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The Elliott Wave Principle is a detailed description of how groups of people behave. It reveals that mass psychology swings from pessimism to optimism and back in a natural sequence, creating specific and measurable patterns.

One of the easiest places to see the Elliott Wave Principle at work is in the financial markets, where changing investor psychology is recorded in the form of price movements. If you can identify repeating patterns in prices, and figure out where we are in those repeating patterns today, you can predict where we are going.

Using the Elliott Wave Principle is an exercise in probability. An Elliottician is someone who is able to identify the markets structure and anticipate the most likely next move based on our position within those structures. By knowing the wave patterns, you’ll know what the markets are likely to do next and (sometimes most importantly) what they will not do next. By using the Elliott Wave Principle, you identify the highest probable moves with the least risk.

ELLIOTT WAVE PATTERN (Motive and Corrective waves)

Elliott’s pattern consists of motive waves and corrective waves. A motive wave is composed of five subwaves and always moves in the same direction as the trend of the next larger size. A corrective wave is divided into three subwaves. It moves against the trend of the next larger size.

A picture above shows, these basic patterns build to form five and three-wave structures of increasingly larger size (larger “degree,” as Elliott said).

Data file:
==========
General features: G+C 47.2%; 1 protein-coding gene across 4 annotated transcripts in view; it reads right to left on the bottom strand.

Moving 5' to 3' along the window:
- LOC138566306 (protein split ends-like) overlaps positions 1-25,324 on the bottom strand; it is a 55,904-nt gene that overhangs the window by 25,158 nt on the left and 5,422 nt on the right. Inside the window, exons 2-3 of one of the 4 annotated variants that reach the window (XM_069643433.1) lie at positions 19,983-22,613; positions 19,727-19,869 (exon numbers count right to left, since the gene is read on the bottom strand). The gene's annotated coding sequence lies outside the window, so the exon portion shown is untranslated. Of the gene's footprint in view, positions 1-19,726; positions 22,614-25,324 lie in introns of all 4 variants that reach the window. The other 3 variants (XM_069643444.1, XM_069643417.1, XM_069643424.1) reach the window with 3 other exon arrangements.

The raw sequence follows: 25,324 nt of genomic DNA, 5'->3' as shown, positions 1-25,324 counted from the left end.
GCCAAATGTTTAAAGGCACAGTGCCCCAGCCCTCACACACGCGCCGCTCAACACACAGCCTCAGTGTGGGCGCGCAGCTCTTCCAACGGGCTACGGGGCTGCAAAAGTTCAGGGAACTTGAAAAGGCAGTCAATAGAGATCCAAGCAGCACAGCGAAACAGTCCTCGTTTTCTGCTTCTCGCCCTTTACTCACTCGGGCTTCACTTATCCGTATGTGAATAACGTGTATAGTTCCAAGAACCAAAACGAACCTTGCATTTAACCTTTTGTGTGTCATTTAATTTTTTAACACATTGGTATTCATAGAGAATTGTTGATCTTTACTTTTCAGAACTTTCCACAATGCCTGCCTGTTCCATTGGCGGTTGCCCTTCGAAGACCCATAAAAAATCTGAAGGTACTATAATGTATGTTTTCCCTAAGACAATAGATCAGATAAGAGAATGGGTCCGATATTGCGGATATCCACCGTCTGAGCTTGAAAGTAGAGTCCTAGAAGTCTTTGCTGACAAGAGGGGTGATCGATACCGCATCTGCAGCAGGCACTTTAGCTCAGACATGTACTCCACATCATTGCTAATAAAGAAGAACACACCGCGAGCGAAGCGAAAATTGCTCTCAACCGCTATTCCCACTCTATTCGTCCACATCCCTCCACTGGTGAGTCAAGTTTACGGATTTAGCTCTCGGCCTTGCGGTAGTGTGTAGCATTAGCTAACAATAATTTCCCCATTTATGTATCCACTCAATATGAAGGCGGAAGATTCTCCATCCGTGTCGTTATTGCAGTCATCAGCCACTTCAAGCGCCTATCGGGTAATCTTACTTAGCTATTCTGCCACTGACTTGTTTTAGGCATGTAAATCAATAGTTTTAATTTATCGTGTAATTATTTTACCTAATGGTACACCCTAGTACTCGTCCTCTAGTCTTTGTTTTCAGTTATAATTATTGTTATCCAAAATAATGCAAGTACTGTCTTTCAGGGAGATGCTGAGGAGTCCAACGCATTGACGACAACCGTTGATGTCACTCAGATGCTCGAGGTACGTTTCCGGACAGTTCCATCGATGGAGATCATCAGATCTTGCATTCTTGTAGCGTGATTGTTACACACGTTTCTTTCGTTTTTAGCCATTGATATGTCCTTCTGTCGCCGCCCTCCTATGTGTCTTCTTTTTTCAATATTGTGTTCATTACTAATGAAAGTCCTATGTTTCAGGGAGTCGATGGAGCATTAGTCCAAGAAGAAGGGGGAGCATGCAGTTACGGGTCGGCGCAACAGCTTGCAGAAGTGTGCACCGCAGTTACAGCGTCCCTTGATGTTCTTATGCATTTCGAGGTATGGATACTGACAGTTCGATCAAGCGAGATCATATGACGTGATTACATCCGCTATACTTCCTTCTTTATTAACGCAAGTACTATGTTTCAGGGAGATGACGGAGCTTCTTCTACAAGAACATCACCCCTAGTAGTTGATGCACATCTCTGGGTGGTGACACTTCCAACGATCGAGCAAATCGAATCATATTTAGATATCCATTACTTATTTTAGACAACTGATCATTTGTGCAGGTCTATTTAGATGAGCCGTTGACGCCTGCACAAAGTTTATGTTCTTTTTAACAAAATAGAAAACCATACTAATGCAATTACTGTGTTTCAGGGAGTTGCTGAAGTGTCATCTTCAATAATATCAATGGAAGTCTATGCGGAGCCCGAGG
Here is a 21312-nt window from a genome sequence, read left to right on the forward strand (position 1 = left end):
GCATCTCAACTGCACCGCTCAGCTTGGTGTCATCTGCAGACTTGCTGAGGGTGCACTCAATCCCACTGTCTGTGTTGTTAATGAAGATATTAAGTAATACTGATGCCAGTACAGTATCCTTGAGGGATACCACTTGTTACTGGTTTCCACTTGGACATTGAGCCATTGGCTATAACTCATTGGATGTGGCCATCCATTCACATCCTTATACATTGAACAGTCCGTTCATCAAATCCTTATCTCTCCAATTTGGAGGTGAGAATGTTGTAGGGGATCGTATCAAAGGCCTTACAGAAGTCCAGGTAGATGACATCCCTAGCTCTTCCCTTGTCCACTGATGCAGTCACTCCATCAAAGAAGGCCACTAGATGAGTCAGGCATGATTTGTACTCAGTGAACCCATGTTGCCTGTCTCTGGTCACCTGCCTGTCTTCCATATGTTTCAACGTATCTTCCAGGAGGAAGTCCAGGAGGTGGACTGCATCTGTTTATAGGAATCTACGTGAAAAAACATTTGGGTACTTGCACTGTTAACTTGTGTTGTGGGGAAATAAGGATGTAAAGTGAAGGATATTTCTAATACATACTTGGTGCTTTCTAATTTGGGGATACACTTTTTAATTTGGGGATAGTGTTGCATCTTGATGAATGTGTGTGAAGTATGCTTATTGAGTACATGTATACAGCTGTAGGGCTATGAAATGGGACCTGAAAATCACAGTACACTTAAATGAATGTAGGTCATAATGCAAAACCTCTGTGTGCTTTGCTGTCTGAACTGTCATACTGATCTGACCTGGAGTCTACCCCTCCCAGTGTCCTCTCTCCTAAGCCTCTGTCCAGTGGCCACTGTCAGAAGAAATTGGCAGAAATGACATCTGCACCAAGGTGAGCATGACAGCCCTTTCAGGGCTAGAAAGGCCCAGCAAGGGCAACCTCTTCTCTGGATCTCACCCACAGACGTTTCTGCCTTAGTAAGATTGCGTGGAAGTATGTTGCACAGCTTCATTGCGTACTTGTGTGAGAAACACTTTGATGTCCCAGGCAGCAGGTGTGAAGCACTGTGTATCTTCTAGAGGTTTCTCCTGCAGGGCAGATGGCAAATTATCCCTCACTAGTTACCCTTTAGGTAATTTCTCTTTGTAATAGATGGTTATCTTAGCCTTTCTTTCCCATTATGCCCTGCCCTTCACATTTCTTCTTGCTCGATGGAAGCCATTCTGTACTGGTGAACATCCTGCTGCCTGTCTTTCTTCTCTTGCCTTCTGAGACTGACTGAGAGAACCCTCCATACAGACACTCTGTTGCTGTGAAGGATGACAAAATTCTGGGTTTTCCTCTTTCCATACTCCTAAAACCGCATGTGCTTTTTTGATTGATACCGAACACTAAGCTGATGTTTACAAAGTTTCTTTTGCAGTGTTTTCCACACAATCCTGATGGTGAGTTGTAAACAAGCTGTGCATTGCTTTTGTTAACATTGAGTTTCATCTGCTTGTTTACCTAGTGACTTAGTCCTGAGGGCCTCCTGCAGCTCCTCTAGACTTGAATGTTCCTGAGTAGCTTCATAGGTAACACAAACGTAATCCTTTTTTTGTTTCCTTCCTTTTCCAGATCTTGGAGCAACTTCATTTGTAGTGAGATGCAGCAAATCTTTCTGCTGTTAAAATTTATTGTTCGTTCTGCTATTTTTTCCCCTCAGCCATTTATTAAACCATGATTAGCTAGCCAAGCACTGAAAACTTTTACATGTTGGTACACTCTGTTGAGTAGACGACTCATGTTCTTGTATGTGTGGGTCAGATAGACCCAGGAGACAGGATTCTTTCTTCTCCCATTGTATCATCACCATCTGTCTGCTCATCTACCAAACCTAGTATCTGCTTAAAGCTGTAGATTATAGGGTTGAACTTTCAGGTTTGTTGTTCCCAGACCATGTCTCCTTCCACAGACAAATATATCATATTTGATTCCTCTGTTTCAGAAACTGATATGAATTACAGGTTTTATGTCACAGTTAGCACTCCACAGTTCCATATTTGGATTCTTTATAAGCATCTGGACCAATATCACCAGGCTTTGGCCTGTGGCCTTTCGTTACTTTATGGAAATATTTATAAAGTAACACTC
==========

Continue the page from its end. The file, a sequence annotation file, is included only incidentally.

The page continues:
Waves 1, 2, 3, 4 and 5 together complete a larger impulsive sequence, labeled wave (1). The impulsive structure of wave (1) tells us that the movement at the next larger degree of trend is also upward. It also warns us to expect a three-wave correction — in this case, a downtrend. That correction, wave (2), is followed by waves (3), (4) and (5) to complete an impulsive sequence of the next larger degree, labeled as wave 1. At that point, again, a three-wave correction of the same degree occurs, labeled as wave 2.

Note that regardless of the size of the wave, each wave one peak leads to the same result a wave two correction.
Within a corrective wave, subwaves A and C are usually smaller-degree impulsive waves. This means they too move in the same direction as the next larger trend. (In Figure 2 below, waves A and C are in the same direction as the larger wave (2).) Note that because they are impulsive, they themselves are made up of five subwaves. Waves labeled with a B, however, are corrective waves; they move in opposition to the trend of the next larger degree (in this case, they move upward against the downtrend). These corrective waves are themselves made up of three subwaves.